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Dynamic Factor Demand Models and Productivity Analysis

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  • Nadiri, M.I.
  • Prucha, I.

Abstract

In this paper we discuss recent advances in modeling and estimating dynamic factor demand models, and review the use of such models in analyzing the production structure, the determinants of variable and quasi-fixed factors, and productivity growth. The paper also discusses the traditional approach to productivity analysis based on the Divisia index number methodology. Both approaches may be seen a complementary. The conventional index number approach will measure the rate of technical change correctly if certain assumptions about the underlying technology of the firm and output and input markets hold. Furthermore, the conventional index number approach is appealing in that it can be easily implemented. However, if the underlying assumptions do not hold, then the conventional index number approach will, in general, yield biased estimates of technical change. The econometric approach based on general dynamic factor demand models allows for a careful testing of various features of a postulated model. Furthermore it not only provides for estimates of technical change, but can also yield a rich set of critical information on the structure of production, the dynamics of investment in physical and R&D capital, the effects of spillovers, the depreciation rate of capital, the impact of taxes, expectations, etc. The paper also explores in terms of a Monte Carlo study how estimates of important characteristics of the production process can be affected by model misspecification. The results suggest adopting a simple specification for reasons of convenience may result in serious biases.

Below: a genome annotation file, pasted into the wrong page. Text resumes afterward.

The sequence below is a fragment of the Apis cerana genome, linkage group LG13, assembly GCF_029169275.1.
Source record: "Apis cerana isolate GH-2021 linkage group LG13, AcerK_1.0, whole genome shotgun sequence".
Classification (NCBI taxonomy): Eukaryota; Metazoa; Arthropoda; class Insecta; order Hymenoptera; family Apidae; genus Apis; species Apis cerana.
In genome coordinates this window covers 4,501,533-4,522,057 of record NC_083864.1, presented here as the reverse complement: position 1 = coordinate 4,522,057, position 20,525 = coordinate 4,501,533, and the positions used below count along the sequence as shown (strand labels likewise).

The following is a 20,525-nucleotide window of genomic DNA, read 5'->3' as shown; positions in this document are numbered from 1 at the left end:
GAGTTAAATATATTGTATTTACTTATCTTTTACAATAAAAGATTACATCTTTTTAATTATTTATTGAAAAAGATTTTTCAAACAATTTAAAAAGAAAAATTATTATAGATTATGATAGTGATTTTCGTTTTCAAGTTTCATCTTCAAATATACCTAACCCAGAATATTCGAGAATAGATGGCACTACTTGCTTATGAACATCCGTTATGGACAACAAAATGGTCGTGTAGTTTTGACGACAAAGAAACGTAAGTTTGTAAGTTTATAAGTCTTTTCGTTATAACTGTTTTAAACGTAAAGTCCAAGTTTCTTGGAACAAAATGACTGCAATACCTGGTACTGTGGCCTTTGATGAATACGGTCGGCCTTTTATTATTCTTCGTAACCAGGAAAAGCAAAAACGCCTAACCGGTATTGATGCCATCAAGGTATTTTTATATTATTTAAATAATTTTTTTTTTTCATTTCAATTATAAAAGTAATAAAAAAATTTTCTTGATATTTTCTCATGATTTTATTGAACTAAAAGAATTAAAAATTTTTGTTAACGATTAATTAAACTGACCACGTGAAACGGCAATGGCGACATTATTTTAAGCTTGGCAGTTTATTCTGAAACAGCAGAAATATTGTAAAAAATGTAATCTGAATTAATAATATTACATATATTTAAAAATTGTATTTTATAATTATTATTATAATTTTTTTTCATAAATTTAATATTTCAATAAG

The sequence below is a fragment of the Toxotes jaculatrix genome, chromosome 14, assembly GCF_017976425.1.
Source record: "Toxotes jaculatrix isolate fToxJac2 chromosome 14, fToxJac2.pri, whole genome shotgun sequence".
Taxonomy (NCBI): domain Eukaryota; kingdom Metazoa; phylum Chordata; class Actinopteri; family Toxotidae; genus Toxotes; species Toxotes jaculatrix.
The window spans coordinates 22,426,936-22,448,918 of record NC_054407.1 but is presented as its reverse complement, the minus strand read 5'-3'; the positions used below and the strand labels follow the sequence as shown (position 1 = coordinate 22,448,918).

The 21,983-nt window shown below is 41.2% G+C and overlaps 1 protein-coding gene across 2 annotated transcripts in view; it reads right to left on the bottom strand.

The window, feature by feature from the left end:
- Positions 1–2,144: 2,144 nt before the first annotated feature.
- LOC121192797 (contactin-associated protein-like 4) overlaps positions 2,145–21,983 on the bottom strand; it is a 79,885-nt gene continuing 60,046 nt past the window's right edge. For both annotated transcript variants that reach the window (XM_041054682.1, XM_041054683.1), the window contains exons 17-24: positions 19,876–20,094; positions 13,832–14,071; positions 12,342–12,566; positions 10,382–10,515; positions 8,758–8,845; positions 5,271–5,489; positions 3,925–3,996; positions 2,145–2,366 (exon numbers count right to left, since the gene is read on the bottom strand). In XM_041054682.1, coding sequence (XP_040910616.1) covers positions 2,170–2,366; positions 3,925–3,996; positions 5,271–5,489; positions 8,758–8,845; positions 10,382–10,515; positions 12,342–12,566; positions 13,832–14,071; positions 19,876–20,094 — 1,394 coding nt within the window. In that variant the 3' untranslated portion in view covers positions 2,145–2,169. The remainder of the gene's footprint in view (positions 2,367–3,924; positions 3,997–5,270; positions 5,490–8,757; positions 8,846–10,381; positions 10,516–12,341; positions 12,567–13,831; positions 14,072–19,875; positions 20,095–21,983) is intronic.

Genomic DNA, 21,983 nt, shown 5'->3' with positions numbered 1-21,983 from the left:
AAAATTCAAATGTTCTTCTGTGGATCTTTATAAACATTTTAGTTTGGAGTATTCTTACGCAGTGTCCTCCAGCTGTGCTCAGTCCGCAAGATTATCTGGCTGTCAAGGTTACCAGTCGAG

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  • Nadiri, M.I. & Prucha, I., 1999. "Dynamic Factor Demand Models and Productivity Analysis," Working Papers 99-09, C.V. Starr Center for Applied Economics, New York University.
  • Handle: RePEc:cvs:starer:99-09
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    Cited by:

    1. Khayyat, Nabaz T. & Lee, Jongsu & Lee, Jeong-Dong, 2014. "How ICT Investment Influences Energy Demand in South Korea and Japan?," MPRA Paper 55454, University Library of Munich, Germany.
    2. Chen, Baoline & Zadrozny, Peter A., 2009. "Estimated U.S. manufacturing production capital and technology based on an estimated dynamic structural economic model," Journal of Economic Dynamics and Control, Elsevier, pages 1398-1418.
    3. Khayyat, Nabaz T. & Lee, Jongsu & Heshmati, Almas, 2014. "How ICT Investment and Energy Use Influence the Productivity of Korean Industries," IZA Discussion Papers 8080, Institute for the Study of Labor (IZA).
    4. Susanto Basu & John Fernald, 2001. "Why Is Productivity Procyclical? Why Do We Care?," NBER Chapters,in: New Developments in Productivity Analysis, pages 225-302 National Bureau of Economic Research, Inc.